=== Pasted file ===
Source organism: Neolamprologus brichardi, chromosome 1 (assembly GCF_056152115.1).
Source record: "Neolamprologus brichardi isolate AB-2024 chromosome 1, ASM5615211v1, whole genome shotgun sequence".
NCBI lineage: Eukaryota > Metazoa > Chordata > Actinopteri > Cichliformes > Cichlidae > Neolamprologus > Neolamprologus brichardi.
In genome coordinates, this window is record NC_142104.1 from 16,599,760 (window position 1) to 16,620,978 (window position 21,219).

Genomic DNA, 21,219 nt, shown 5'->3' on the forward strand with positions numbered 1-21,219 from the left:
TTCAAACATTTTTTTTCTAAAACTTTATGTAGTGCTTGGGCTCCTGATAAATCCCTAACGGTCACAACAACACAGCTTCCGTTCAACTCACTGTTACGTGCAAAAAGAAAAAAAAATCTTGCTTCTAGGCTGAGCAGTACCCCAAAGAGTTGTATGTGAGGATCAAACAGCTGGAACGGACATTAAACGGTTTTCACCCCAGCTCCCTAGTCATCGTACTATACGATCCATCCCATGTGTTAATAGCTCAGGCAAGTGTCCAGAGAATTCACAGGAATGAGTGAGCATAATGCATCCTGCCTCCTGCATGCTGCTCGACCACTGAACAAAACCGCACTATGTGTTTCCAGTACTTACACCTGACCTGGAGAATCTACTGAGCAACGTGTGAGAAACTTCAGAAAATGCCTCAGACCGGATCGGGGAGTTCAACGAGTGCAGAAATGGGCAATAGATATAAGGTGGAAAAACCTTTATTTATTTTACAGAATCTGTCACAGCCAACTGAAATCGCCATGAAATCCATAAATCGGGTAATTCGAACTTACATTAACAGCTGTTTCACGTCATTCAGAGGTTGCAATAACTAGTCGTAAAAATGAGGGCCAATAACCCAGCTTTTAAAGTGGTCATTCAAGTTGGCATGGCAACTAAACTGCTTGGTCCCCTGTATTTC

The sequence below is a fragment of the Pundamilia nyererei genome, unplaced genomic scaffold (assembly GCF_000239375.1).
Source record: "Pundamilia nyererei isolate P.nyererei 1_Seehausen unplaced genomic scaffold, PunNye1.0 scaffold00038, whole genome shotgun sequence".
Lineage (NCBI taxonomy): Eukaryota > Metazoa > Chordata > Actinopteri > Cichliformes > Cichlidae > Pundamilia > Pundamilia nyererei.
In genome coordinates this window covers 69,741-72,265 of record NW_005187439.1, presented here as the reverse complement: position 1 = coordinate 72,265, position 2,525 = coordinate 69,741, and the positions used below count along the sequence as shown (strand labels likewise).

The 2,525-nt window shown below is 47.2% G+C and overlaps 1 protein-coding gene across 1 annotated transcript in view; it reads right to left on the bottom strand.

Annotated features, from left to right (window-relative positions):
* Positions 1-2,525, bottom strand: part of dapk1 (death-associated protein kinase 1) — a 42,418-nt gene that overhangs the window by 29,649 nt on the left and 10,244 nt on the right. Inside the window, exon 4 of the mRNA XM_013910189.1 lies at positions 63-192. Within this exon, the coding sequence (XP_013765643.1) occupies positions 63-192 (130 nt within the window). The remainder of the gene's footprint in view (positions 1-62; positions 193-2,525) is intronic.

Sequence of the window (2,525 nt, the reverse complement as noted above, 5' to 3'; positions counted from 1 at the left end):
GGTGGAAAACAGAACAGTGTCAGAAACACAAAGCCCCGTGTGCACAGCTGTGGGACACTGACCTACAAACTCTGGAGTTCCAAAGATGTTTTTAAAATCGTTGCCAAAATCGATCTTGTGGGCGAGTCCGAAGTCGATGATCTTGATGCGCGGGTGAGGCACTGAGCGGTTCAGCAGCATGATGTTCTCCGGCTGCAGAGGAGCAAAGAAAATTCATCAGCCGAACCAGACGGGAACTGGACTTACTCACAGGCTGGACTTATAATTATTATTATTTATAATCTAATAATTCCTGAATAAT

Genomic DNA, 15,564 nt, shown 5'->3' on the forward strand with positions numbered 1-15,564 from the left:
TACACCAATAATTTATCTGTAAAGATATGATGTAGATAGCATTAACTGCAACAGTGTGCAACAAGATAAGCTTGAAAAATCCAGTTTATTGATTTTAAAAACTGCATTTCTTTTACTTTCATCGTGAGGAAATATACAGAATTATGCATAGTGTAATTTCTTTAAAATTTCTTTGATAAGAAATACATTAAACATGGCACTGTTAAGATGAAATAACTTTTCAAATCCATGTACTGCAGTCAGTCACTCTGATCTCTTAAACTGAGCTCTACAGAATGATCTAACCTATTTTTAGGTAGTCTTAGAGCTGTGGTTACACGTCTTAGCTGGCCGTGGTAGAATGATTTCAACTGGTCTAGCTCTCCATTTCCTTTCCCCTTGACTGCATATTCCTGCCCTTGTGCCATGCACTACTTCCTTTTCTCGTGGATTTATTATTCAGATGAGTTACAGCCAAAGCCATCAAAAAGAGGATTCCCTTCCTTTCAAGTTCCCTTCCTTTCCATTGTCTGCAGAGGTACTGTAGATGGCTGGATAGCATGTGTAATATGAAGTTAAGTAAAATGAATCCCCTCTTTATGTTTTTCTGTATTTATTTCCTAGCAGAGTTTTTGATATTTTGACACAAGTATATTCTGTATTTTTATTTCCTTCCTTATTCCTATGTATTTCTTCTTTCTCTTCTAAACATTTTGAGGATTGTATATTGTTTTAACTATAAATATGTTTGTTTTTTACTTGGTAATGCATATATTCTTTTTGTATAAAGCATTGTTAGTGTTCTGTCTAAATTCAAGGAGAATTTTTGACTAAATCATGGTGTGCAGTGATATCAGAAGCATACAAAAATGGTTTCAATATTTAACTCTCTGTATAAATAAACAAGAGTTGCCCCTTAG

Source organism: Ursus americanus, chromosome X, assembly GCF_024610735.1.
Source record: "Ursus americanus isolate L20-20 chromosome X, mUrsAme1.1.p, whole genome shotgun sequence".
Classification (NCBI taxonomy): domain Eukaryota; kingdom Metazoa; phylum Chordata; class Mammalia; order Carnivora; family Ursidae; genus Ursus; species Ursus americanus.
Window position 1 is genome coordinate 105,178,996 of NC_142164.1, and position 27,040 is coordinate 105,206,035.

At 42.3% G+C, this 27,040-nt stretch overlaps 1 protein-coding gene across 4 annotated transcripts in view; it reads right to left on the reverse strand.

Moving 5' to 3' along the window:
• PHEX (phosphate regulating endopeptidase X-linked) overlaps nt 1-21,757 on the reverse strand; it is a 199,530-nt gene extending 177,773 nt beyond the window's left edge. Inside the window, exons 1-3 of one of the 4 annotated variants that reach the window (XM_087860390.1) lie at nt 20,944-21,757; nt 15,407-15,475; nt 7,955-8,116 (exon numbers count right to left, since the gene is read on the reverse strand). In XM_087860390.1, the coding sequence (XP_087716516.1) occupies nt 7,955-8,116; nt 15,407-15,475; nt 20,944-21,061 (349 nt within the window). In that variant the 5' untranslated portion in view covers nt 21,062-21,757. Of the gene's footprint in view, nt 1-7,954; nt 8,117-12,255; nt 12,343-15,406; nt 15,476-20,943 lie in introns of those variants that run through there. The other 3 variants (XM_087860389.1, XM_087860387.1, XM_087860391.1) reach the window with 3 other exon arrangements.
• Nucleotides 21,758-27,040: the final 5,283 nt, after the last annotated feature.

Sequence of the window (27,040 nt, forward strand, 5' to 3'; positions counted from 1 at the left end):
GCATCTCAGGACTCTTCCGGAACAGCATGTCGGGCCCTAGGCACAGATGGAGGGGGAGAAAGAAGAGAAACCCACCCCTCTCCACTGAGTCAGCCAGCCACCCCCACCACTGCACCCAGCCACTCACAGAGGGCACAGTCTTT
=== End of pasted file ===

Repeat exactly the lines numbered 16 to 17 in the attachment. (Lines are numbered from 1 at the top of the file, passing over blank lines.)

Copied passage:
Genomic DNA, 15,564 nt, shown 5'->3' on the forward strand with positions numbered 1-15,564 from the left:
TACACCAATAATTTATCTGTAAAGATATGATGTAGATAGCATTAACTGCAACAGTGTGCAACAAGATAAGCTTGAAAAATCCAGTTTATTGATTTTAAAAACTGCATTTCTTTTACTTTCATCGTGAGGAAATATACAGAATTATGCATAGTGTAATTTCTTTAAAATTTCTTTGATAAGAAATACATTAAACATGGCACTGTTAAGATGAAATAACTTTTCAAATCCATGTACTGCAGTCAGTCACTCTGATCTCTTAAACTGAGCTCTACAGAATGATCTAACCTATTTTTAGGTAGTCTTAGAGCTGTGGTTACACGTCTTAGCTGGCCGTGGTAGAATGATTTCAACTGGTCTAGCTCTCCATTTCCTTTCCCCTTGACTGCATATTCCTGCCCTTGTGCCATGCACTACTTCCTTTTCTCGTGGATTTATTATTCAGATGAGTTACAGCCAAAGCCATCAAAAAGAGGATTCCCTTCCTTTCAAGTTCCCTTCCTTTCCATTGTCTGCAGAGGTACTGTAGATGGCTGGATAGCATGTGTAATATGAAGTTAAGTAAAATGAATCCCCTCTTTATGTTTTTCTGTATTTATTTCCTAGCAGAGTTTTTGATATTTTGACACAAGTATATTCTGTATTTTTATTTCCTTCCTTATTCCTATGTATTTCTTCTTTCTCTTCTAAACATTTTGAGGATTGTATATTGTTTTAACTATAAATATGTTTGTTTTTTACTTGGTAATGCATATATTCTTTTTGTATAAAGCATTGTTAGTGTTCTGTCTAAATTCAAGGAGAATTTTTGACTAAATCATGGTGTGCAGTGATATCAGAAGCATACAAAAATGGTTTCAATATTTAACTCTCTGTATAAATAAACAAGAGTTGCCCCTTAG